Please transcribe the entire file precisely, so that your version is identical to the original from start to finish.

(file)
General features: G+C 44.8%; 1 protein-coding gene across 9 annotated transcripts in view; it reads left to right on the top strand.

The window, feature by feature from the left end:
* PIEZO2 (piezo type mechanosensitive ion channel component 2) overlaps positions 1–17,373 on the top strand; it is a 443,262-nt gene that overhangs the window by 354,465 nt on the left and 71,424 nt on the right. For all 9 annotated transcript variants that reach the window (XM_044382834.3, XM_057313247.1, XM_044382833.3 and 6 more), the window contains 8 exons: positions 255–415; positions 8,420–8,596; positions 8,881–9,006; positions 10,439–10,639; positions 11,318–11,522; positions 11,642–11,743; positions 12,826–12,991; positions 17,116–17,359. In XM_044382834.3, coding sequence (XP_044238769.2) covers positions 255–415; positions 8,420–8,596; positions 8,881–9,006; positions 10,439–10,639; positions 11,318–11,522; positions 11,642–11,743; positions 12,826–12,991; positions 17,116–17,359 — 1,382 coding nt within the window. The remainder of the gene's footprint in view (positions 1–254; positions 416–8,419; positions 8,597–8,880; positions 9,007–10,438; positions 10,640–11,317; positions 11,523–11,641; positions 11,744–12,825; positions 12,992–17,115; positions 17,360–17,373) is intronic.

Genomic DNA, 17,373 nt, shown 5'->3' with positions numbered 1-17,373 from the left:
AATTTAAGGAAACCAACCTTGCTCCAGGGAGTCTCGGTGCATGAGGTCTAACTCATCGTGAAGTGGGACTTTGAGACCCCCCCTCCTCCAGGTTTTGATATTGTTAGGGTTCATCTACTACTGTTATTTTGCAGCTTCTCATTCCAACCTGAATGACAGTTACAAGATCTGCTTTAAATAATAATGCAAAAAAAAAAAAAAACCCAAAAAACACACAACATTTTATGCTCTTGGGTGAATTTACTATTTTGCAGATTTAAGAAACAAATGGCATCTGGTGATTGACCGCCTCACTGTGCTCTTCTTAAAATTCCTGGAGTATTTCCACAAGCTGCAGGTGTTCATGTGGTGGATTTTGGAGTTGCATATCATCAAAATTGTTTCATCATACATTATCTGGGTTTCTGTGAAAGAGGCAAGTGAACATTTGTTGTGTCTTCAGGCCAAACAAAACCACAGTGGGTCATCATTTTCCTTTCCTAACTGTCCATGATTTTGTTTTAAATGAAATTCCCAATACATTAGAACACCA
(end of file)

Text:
General features: G+C 44.8%; 1 protein-coding gene across 9 annotated transcripts in view; it reads left to right on the top strand.

The window, feature by feature from the left end:
* PIEZO2 (piezo type mechanosensitive ion channel component 2) overlaps positions 1–17,373 on the top strand; it is a 443,262-nt gene that overhangs the window by 354,465 nt on the left and 71,424 nt on the right. For all 9 annotated transcript variants that reach the window (XM_044382834.3, XM_057313247.1, XM_044382833.3 and 6 more), the window contains 8 exons: positions 255–415; positions 8,420–8,596; positions 8,881–9,006; positions 10,439–10,639; positions 11,318–11,522; positions 11,642–11,743; positions 12,826–12,991; positions 17,116–17,359. In XM_044382834.3, coding sequence (XP_044238769.2) covers positions 255–415; positions 8,420–8,596; positions 8,881–9,006; positions 10,439–10,639; positions 11,318–11,522; positions 11,642–11,743; positions 12,826–12,991; positions 17,116–17,359 — 1,382 coding nt within the window. The remainder of the gene's footprint in view (positions 1–254; positions 416–8,419; positions 8,597–8,880; positions 9,007–10,438; positions 10,640–11,317; positions 11,523–11,641; positions 11,744–12,825; positions 12,992–17,115; positions 17,360–17,373) is intronic.

Genomic DNA, 17,373 nt, shown 5'->3' with positions numbered 1-17,373 from the left:
AATTTAAGGAAACCAACCTTGCTCCAGGGAGTCTCGGTGCATGAGGTCTAACTCATCGTGAAGTGGGACTTTGAGACCCCCCCTCCTCCAGGTTTTGATATTGTTAGGGTTCATCTACTACTGTTATTTTGCAGCTTCTCATTCCAACCTGAATGACAGTTACAAGATCTGCTTTAAATAATAATGCAAAAAAAAAAAAAAACCCAAAAAACACACAACATTTTATGCTCTTGGGTGAATTTACTATTTTGCAGATTTAAGAAACAAATGGCATCTGGTGATTGACCGCCTCACTGTGCTCTTCTTAAAATTCCTGGAGTATTTCCACAAGCTGCAGGTGTTCATGTGGTGGATTTTGGAGTTGCATATCATCAAAATTGTTTCATCATACATTATCTGGGTTTCTGTGAAAGAGGCAAGTGAACATTTGTTGTGTCTTCAGGCCAAACAAAACCACAGTGGGTCATCATTTTCCTTTCCTAACTGTCCATGATTTTGTTTTAAATGAAATTCCCAATACATTAGAACACCA